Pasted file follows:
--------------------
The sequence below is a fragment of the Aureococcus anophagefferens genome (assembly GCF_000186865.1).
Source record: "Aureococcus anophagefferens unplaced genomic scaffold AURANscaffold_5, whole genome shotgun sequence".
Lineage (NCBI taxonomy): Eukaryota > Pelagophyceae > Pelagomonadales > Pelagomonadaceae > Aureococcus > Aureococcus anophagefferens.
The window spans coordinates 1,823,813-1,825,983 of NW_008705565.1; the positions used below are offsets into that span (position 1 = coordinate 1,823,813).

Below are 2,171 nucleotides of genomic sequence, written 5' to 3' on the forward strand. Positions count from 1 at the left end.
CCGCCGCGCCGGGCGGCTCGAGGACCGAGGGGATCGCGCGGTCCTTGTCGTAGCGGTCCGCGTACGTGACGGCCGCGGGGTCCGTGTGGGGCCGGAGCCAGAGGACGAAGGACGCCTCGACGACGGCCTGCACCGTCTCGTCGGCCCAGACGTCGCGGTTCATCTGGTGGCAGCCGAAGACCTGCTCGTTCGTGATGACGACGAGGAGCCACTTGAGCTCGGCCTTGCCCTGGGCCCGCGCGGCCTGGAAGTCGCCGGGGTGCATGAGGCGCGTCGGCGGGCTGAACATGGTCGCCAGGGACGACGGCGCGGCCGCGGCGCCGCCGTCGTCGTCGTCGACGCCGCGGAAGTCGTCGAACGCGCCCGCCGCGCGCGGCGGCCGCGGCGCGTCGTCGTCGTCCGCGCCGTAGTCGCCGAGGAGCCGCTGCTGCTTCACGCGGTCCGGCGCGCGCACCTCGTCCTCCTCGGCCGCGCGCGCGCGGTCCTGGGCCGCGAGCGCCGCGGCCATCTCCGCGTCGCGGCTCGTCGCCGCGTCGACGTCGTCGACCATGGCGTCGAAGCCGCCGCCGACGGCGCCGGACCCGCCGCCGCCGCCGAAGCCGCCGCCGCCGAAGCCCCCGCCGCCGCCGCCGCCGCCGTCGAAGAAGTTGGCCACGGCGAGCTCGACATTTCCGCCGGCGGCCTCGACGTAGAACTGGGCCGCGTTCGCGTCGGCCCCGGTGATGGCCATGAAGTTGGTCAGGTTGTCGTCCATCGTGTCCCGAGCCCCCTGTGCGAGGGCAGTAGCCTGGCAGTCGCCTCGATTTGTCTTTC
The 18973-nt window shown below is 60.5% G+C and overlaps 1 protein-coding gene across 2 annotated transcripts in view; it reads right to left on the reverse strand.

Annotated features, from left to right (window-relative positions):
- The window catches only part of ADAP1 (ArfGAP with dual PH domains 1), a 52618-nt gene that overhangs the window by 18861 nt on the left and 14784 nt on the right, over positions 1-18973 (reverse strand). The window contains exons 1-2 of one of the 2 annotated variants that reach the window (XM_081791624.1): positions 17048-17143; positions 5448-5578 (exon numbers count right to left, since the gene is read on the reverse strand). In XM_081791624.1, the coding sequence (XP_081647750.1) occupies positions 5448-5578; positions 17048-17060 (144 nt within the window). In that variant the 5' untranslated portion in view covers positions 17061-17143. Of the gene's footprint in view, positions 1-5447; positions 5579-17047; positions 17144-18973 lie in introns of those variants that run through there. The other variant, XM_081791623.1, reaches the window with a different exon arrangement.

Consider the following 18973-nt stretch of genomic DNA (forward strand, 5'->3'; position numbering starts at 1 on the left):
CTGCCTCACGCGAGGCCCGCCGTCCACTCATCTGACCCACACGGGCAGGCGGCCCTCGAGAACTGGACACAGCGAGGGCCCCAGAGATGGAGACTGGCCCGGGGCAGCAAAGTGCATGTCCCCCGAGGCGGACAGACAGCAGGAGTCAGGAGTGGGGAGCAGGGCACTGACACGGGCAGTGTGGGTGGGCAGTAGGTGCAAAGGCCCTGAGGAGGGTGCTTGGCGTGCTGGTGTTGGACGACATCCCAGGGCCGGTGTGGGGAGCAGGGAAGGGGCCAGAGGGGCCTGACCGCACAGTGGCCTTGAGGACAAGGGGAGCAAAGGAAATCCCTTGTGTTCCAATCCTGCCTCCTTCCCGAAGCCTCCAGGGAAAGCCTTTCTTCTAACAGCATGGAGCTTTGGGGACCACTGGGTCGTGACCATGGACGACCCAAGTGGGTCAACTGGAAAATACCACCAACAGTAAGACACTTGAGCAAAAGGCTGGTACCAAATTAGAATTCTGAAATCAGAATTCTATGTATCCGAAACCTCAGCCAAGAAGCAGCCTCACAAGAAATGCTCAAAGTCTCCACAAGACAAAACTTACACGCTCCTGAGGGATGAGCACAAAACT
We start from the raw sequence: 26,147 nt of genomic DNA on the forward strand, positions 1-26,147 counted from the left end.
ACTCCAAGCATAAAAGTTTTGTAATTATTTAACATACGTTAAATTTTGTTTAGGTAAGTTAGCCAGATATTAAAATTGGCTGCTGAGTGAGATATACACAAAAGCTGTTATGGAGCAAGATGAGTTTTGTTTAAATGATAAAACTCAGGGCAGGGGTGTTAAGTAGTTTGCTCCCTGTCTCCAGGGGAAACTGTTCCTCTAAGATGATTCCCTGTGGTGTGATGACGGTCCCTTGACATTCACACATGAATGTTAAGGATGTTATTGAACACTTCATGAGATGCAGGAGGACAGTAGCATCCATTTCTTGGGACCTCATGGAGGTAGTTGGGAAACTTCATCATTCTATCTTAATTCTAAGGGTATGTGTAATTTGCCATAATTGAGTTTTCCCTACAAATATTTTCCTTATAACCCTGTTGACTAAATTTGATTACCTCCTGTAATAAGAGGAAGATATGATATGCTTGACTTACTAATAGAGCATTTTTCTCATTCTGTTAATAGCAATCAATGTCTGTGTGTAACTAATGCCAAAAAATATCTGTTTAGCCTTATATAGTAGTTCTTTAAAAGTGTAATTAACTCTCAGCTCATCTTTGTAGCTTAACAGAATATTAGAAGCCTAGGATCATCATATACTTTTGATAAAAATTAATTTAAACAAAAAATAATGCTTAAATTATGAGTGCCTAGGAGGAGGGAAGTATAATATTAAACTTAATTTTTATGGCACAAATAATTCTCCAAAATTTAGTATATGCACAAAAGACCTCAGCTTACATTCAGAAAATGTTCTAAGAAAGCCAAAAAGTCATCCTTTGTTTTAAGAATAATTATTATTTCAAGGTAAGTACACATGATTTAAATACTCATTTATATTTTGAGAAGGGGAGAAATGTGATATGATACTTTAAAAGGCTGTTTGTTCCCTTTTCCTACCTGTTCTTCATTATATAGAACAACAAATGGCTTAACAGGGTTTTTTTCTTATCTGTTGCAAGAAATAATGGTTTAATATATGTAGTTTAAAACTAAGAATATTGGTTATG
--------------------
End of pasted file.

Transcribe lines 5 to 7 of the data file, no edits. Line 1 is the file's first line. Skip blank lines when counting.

Below are 2,171 nucleotides of genomic sequence, written 5' to 3' on the forward strand. Positions count from 1 at the left end.
CCGCCGCGCCGGGCGGCTCGAGGACCGAGGGGATCGCGCGGTCCTTGTCGTAGCGGTCCGCGTACGTGACGGCCGCGGGGTCCGTGTGGGGCCGGAGCCAGAGGACGAAGGACGCCTCGACGACGGCCTGCACCGTCTCGTCGGCCCAGACGTCGCGGTTCATCTGGTGGCAGCCGAAGACCTGCTCGTTCGTGATGACGACGAGGAGCCACTTGAGCTCGGCCTTGCCCTGGGCCCGCGCGGCCTGGAAGTCGCCGGGGTGCATGAGGCGCGTCGGCGGGCTGAACATGGTCGCCAGGGACGACGGCGCGGCCGCGGCGCCGCCGTCGTCGTCGTCGACGCCGCGGAAGTCGTCGAACGCGCCCGCCGCGCGCGGCGGCCGCGGCGCGTCGTCGTCGTCCGCGCCGTAGTCGCCGAGGAGCCGCTGCTGCTTCACGCGGTCCGGCGCGCGCACCTCGTCCTCCTCGGCCGCGCGCGCGCGGTCCTGGGCCGCGAGCGCCGCGGCCATCTCCGCGTCGCGGCTCGTCGCCGCGTCGACGTCGTCGACCATGGCGTCGAAGCCGCCGCCGACGGCGCCGGACCCGCCGCCGCCGCCGAAGCCGCCGCCGCCGAAGCCCCCGCCGCCGCCGCCGCCGCCGTCGAAGAAGTTGGCCACGGCGAGCTCGACATTTCCGCCGGCGGCCTCGACGTAGAACTGGGCCGCGTTCGCGTCGGCCCCGGTGATGGCCATGAAGTTGGTCAGGTTGTCGTCCATCGTGTCCCGAGCCCCCTGTGCGAGGGCAGTAGCCTGGCAGTCGCCTCGATTTGTCTTTC
The 18973-nt window shown below is 60.5% G+C and overlaps 1 protein-coding gene across 2 annotated transcripts in view; it reads right to left on the reverse strand.